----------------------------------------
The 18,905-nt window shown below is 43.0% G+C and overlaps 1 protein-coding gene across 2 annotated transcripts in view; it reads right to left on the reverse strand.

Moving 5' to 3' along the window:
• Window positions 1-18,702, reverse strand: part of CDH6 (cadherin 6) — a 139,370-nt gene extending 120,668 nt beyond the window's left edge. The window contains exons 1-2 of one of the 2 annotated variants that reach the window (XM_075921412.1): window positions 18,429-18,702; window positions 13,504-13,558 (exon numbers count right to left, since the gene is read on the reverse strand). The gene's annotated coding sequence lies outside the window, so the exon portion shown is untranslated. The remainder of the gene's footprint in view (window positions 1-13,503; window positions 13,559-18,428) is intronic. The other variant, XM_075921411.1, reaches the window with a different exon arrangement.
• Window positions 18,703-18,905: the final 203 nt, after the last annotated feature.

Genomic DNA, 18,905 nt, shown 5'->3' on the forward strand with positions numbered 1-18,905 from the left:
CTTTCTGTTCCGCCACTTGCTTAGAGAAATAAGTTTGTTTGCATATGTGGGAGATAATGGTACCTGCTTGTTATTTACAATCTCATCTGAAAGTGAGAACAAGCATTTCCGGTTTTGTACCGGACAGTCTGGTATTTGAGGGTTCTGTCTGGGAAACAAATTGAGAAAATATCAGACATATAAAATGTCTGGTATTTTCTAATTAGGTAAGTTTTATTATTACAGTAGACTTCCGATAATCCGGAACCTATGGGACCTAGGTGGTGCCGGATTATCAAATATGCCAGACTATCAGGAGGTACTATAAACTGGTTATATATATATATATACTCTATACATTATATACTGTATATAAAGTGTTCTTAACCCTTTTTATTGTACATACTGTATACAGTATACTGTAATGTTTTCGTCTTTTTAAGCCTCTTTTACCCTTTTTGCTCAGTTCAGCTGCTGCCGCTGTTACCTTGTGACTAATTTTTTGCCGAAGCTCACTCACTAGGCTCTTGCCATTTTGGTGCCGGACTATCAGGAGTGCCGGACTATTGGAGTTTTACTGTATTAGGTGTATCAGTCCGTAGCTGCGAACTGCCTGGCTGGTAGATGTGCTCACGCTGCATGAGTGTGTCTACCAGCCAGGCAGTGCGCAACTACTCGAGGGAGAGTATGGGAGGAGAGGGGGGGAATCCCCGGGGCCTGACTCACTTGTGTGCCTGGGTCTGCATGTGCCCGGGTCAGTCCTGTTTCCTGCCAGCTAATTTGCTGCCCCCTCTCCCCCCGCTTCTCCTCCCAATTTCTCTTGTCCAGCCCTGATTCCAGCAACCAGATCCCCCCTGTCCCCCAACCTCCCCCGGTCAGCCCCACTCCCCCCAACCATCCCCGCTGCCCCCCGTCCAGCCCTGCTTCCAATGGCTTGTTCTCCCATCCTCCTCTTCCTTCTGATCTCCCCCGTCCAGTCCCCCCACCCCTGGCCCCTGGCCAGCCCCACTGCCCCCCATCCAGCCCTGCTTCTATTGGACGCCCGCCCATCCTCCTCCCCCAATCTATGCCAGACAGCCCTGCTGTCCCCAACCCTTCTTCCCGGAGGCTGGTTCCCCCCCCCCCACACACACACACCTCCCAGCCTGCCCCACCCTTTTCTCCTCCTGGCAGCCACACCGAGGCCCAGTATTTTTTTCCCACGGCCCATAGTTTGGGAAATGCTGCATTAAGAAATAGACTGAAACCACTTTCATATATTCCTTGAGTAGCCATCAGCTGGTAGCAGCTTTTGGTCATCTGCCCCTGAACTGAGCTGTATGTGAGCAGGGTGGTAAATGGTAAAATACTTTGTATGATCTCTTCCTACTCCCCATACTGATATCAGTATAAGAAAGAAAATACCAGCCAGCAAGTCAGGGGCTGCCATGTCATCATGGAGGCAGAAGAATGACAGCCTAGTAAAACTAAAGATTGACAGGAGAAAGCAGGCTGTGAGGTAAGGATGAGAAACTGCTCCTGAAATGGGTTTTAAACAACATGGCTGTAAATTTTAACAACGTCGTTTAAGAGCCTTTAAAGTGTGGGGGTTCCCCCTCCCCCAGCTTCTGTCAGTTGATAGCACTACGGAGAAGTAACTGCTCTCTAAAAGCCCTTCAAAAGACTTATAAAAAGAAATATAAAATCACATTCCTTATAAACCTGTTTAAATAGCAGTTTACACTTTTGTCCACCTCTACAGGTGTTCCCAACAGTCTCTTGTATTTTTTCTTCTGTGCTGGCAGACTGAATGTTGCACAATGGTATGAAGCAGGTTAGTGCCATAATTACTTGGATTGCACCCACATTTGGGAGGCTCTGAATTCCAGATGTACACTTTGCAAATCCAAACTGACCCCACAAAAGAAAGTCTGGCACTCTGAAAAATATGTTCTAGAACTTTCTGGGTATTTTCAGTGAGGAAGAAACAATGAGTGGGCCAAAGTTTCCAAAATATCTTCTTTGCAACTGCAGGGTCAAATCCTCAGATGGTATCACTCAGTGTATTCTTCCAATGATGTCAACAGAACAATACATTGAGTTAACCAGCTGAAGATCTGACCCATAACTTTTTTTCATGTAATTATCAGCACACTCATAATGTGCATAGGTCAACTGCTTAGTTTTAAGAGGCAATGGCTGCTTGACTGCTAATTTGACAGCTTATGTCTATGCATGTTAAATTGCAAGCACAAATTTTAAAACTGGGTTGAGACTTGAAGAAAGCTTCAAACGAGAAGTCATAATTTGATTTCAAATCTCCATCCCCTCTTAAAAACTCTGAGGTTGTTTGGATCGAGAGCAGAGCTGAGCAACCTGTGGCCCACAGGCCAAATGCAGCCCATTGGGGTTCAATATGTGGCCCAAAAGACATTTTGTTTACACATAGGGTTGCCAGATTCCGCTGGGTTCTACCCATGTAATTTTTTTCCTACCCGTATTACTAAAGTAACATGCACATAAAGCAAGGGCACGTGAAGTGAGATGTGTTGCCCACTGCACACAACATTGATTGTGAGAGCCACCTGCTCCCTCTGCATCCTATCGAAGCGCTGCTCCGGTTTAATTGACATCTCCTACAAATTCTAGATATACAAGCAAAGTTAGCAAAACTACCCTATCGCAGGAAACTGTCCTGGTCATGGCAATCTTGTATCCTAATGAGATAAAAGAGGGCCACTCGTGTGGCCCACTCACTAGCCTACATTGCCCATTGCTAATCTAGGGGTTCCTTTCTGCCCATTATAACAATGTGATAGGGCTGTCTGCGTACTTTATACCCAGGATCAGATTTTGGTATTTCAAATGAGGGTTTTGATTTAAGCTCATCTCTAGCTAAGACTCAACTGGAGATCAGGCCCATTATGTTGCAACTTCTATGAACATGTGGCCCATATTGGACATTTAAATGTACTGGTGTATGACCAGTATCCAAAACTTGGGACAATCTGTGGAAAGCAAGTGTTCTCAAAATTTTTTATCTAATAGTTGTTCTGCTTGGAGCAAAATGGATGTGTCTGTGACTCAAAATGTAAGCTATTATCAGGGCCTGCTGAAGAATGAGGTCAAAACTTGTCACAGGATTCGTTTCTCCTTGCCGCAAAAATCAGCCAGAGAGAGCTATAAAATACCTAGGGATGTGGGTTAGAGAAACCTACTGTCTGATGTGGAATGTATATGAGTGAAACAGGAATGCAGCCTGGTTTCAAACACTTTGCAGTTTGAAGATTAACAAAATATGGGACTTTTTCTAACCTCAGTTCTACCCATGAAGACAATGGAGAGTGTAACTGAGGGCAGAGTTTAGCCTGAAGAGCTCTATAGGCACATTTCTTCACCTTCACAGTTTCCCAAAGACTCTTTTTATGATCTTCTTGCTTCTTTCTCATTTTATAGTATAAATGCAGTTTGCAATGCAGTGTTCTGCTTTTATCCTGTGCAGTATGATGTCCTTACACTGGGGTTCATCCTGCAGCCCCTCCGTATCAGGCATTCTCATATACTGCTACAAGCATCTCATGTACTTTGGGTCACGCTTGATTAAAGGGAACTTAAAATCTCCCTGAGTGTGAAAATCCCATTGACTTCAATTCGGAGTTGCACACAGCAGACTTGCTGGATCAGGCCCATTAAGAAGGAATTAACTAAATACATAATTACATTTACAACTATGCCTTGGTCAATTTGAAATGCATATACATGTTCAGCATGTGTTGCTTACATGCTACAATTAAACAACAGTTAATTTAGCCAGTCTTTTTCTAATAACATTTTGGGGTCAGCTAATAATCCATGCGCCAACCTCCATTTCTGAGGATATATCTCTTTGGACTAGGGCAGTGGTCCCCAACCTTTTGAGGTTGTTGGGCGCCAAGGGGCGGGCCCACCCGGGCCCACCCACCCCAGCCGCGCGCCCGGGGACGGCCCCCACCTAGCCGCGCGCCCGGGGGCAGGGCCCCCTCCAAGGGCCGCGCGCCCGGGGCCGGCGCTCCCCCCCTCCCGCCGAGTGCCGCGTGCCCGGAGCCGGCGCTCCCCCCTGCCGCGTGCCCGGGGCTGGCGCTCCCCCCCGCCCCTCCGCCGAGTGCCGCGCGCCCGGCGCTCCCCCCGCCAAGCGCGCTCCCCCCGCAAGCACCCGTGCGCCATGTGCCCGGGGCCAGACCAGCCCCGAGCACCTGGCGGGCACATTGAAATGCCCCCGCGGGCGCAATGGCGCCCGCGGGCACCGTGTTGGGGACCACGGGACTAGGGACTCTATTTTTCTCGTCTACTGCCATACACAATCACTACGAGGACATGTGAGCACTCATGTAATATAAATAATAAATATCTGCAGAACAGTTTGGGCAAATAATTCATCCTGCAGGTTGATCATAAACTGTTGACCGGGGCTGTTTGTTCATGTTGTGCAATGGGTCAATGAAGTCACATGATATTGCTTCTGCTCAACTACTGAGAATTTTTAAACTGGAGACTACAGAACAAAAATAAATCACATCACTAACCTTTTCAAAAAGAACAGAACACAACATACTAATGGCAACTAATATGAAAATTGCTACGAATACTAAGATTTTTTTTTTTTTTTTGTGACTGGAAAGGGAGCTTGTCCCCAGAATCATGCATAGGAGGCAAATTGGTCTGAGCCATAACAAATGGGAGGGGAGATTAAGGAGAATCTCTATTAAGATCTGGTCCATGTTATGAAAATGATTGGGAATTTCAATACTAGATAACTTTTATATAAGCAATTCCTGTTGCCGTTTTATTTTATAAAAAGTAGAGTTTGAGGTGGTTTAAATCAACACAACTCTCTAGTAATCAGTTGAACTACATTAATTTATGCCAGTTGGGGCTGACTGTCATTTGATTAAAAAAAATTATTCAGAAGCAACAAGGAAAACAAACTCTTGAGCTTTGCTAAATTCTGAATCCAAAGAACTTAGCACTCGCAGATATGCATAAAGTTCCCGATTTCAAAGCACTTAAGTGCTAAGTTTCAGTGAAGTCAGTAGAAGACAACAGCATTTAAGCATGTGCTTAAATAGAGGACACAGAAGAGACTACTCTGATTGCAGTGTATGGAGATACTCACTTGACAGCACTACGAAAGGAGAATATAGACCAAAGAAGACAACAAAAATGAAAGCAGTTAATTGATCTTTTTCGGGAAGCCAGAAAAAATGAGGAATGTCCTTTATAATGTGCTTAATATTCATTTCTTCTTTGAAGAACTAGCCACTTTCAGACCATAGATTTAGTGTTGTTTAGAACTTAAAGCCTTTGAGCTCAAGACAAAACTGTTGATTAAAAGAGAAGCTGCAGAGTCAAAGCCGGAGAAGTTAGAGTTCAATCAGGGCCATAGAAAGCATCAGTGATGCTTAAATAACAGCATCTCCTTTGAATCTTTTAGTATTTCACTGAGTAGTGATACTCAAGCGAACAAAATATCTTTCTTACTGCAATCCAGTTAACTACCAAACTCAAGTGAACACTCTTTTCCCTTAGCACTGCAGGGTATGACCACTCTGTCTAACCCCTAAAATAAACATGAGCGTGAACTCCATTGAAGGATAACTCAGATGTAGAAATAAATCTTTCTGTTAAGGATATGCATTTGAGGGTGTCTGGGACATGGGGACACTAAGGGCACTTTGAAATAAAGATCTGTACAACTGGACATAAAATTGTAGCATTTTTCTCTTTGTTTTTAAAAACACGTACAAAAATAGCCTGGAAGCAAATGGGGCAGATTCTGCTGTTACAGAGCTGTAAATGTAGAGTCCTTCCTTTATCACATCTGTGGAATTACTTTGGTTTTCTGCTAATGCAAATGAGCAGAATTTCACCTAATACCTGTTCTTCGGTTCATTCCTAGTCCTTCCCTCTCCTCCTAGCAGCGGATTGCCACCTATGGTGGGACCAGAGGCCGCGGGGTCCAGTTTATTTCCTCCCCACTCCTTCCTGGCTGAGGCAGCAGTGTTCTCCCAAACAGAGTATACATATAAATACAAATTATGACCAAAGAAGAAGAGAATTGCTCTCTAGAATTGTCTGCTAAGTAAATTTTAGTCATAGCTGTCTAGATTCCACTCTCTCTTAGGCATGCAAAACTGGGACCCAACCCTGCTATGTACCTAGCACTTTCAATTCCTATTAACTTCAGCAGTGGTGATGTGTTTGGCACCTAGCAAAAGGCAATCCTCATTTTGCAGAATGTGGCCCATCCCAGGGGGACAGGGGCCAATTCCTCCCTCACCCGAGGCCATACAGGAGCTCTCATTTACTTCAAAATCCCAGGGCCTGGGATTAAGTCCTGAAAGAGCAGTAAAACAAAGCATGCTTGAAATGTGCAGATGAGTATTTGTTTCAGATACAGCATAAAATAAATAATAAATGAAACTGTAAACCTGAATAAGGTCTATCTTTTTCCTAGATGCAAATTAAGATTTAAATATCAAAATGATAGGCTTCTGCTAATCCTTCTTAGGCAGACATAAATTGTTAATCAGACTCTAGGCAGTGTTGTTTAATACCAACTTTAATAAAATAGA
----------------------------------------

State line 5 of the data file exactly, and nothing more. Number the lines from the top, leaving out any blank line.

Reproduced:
Genomic DNA, 18,905 nt, shown 5'->3' on the forward strand with positions numbered 1-18,905 from the left: